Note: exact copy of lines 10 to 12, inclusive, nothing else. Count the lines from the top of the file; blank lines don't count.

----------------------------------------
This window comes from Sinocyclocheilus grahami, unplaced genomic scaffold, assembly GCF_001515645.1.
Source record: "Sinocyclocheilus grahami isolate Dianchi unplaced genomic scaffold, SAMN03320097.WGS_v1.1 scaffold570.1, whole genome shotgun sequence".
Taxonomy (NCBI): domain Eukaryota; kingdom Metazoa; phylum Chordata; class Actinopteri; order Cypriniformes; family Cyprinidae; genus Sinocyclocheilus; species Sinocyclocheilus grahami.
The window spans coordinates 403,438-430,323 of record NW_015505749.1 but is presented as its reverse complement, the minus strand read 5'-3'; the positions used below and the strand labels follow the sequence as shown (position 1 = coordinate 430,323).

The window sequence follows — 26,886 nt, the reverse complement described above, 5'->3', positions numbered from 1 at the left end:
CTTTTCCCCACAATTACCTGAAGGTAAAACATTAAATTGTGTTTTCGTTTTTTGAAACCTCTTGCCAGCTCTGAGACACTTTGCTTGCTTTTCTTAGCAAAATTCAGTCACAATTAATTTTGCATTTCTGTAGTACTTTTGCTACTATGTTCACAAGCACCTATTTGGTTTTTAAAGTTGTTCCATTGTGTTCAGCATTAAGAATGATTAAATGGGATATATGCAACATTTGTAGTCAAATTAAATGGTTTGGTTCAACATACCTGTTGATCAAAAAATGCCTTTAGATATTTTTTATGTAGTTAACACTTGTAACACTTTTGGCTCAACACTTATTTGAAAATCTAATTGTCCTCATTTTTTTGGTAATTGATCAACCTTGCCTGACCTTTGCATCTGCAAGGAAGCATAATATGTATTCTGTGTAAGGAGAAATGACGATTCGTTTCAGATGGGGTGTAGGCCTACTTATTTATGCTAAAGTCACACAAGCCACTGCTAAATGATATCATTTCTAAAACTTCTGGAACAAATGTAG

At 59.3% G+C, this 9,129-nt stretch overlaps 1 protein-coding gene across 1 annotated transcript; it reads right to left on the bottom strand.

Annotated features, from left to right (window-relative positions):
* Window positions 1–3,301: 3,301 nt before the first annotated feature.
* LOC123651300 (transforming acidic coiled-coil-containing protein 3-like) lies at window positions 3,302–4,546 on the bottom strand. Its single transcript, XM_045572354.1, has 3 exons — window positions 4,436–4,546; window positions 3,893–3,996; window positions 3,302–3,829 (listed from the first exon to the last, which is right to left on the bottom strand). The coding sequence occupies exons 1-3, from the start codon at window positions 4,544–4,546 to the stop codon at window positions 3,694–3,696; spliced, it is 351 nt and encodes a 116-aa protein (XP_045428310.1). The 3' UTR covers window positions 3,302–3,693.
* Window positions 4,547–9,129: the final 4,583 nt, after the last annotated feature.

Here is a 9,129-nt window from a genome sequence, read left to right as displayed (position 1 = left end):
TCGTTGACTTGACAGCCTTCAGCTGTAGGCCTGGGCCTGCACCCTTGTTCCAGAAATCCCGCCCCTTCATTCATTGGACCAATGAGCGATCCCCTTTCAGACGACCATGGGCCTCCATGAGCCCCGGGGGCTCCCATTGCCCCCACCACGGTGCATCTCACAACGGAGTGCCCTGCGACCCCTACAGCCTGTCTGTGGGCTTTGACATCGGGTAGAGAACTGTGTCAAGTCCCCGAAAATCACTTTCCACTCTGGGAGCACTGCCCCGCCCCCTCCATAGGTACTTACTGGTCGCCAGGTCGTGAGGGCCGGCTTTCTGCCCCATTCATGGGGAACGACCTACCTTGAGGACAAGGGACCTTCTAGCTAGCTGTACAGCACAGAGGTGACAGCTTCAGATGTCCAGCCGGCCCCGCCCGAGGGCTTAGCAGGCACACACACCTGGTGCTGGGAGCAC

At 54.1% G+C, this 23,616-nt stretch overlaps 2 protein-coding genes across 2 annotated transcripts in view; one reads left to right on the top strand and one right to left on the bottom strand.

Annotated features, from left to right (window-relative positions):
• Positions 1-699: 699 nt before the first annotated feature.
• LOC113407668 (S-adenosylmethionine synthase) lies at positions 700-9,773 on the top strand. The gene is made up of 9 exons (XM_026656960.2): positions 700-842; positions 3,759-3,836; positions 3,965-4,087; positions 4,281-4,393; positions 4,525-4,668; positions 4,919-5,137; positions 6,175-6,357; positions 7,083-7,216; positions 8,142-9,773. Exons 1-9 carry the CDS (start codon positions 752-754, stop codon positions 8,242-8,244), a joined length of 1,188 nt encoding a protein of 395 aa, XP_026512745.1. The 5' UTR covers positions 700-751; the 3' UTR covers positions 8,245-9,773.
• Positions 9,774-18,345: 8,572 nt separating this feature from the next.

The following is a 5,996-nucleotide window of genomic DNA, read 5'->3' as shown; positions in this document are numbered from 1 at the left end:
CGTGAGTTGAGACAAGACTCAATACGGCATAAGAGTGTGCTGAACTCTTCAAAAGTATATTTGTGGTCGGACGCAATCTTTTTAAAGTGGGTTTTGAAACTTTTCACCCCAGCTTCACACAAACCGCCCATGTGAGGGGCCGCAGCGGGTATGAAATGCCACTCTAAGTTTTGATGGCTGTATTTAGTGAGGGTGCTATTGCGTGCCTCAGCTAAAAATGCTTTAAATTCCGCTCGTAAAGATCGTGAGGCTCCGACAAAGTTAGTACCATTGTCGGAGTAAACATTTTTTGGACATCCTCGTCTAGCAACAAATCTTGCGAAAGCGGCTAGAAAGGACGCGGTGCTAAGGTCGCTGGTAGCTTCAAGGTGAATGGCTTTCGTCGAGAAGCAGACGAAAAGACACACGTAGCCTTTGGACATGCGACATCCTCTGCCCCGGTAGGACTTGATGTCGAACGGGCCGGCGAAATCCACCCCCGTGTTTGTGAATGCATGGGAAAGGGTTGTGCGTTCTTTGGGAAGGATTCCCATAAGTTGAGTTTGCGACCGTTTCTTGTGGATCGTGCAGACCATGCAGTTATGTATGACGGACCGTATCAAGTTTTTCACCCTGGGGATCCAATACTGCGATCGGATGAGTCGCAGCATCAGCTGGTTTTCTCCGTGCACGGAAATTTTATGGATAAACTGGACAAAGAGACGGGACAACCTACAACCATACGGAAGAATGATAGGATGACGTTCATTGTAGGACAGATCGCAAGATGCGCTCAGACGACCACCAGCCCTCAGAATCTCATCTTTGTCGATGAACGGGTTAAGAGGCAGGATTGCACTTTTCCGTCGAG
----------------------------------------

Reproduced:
* LOC123651300 (transforming acidic coiled-coil-containing protein 3-like) lies at window positions 3,302–4,546 on the bottom strand. Its single transcript, XM_045572354.1, has 3 exons — window positions 4,436–4,546; window positions 3,893–3,996; window positions 3,302–3,829 (listed from the first exon to the last, which is right to left on the bottom strand). The coding sequence occupies exons 1-3, from the start codon at window positions 4,544–4,546 to the stop codon at window positions 3,694–3,696; spliced, it is 351 nt and encodes a 116-aa protein (XP_045428310.1). The 3' UTR covers window positions 3,302–3,693.
* Window positions 4,547–9,129: the final 4,583 nt, after the last annotated feature.

Here is a 9,129-nt window from a genome sequence, read left to right as displayed (position 1 = left end):